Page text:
The development of the Habitat Conservation Plan is about a 10-year process
By Jason Chaney
Since steelhead fish were reintroduced into the Crooked River Watershed two years ago, the City of Prineville has undertaken a plan to protect the species.
The Federal Energy Regulatory Commission (FERC) required the re-introduction of the steelhead into the watershed as part of a new 50-year hydroelectric project license for Pelton Round Butte Dam.
The fish added to the Crooked River, McKay Creek, and Ochoco Creek are listed as threatened under the Endangered Species Act (ESA). As a result, the city is taking action to not only ensure the survival of the fish, but also shield the city from any liability for any steelhead killed in the watershed.
According to Prineville City Engineer Eric Klann, under the ESA, "It’s a $10,000 (fine) per fish if you kill a fish.” In order to prevent any costly penalties associated with inadvertently killing a steelhead, the city is in the process of developing a Habitat Conservation Plan (HCP).
"The development of an HCP is a 10-year process,” Klann said. "We are in the second year.” During those first two years, the majority of the work has involved scientific studies. "We’re looking at how our activities impact them (the steelhead).”
These activities, according to Prineville City Manager Steve Forrester, include "anything that affects water,” such as wastewater and storm water projects, rainwater runoff, or city planning near a wetland.
At this point, Forrester said the city is working to mitigate the impact the HCP will have on the local business community.
"That’s what we are trying to manage at this point,” he said. "We haven’t had any significant impact to businesses with the re-introduction of steelhead or the HCP.”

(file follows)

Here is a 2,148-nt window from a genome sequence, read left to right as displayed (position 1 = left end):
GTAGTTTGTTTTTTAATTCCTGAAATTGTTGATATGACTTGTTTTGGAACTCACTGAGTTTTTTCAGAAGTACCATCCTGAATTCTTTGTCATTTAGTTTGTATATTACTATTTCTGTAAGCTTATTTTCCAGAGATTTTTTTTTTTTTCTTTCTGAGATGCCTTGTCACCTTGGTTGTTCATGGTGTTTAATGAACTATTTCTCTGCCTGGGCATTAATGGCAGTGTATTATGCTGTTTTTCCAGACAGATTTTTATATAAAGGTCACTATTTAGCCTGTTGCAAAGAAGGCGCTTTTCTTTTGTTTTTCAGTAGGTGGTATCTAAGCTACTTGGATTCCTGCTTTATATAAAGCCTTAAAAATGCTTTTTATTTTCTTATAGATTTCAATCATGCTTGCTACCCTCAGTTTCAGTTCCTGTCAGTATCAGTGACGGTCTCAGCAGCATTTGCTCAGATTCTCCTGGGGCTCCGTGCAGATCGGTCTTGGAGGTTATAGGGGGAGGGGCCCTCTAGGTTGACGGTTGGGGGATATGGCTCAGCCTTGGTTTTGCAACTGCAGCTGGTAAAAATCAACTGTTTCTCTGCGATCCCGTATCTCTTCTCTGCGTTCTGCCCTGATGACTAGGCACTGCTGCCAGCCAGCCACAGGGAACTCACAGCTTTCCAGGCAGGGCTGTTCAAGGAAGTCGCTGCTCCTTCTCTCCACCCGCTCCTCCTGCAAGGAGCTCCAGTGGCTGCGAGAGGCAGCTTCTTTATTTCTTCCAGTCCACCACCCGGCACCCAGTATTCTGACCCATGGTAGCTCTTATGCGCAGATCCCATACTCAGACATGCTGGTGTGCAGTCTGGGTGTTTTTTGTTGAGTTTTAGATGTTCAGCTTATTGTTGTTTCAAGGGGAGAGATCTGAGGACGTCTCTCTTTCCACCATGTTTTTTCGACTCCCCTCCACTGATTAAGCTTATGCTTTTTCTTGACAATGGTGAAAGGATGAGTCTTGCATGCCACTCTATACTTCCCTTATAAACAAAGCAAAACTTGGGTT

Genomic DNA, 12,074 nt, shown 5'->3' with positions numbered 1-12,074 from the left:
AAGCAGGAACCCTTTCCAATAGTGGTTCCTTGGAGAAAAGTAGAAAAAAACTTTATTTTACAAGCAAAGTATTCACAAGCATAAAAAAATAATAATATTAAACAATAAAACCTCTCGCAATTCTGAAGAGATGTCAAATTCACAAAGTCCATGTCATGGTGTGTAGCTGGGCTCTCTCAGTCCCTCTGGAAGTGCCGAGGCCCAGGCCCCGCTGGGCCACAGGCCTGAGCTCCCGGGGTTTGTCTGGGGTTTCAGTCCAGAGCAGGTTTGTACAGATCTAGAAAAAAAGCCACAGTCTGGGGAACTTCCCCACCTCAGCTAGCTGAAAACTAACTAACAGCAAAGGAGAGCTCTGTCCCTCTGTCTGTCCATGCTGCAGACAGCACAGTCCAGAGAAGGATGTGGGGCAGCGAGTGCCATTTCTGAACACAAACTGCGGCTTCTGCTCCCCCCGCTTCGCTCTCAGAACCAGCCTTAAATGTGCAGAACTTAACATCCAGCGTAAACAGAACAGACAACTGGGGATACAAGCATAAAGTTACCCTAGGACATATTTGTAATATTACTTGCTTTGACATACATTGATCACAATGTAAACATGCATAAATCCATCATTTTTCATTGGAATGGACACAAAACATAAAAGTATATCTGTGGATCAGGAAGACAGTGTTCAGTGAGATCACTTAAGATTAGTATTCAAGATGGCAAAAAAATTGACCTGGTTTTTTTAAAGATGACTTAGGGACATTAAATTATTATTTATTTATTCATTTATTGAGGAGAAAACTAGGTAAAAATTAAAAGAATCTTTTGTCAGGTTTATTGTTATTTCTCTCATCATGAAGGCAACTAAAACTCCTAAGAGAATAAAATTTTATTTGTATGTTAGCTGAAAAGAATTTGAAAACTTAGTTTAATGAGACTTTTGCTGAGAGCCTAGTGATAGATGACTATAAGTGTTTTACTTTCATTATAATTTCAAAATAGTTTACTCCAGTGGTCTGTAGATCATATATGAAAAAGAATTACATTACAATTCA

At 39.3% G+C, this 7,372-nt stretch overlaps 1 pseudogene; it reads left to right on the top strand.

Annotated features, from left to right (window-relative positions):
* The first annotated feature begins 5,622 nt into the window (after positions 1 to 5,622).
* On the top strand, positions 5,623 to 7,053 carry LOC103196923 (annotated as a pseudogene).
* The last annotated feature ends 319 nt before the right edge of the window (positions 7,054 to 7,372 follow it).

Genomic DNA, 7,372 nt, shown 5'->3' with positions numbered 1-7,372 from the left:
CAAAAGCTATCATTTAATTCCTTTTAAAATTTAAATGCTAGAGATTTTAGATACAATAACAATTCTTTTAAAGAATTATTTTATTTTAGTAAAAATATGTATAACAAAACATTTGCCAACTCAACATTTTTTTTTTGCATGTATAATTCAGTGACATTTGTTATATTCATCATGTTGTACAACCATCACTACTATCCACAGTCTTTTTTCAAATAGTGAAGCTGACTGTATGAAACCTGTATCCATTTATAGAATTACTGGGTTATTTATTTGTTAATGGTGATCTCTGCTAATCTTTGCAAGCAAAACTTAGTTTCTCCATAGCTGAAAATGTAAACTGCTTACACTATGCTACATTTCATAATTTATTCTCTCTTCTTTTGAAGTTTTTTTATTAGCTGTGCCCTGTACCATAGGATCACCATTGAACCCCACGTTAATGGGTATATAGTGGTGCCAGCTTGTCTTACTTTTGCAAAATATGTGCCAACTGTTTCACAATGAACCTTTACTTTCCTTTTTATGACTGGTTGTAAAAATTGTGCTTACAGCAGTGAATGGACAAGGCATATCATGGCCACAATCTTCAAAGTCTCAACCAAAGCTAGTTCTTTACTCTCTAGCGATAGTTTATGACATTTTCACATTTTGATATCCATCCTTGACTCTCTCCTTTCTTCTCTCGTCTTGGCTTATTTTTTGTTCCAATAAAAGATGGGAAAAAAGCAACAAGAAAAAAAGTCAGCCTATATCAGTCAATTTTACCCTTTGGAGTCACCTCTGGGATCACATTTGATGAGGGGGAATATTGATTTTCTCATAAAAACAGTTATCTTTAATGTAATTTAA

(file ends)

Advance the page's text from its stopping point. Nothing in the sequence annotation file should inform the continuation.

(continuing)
Because the conservation plan will take about a decade to implement, the city will take advantage of two other methods for ESA protection.
According to Klann, the first method, which protects the city for two years, is a letter of prosecution discretion. The city recently received the letter from the National Oceanic and Atmospheric Administration (NOAA). At that point, the city hopes to receive a NOAA "10(j) designation” that will protect them for another 10 years. By then they hope to have the HCP in place, which protects the city for 50 years.
"All of these processes take a long time to get in place,” Klann said.
The pursuit of an HCP will ultimately cost the city money, but is an investment Forrester believes is worthwhile in order to avoid greater financial penalties down the road.
"It’s a significant amount of money, but a small percentage of the budget (less than 5 percent of the city water and wastewater budget),” he said. "The investment the city has made and what we have planned for in the budget is necessary. The city is being very proactive in developing both short and long-term practices. "
Although the conservation plan will protect the city from ESA penalties down the road, this is not the primary purpose in creating the plan. In the end, it’s about saving the steelhead.
"The sole purpose of an HCP is to preserve the survival of the species,” Klann said.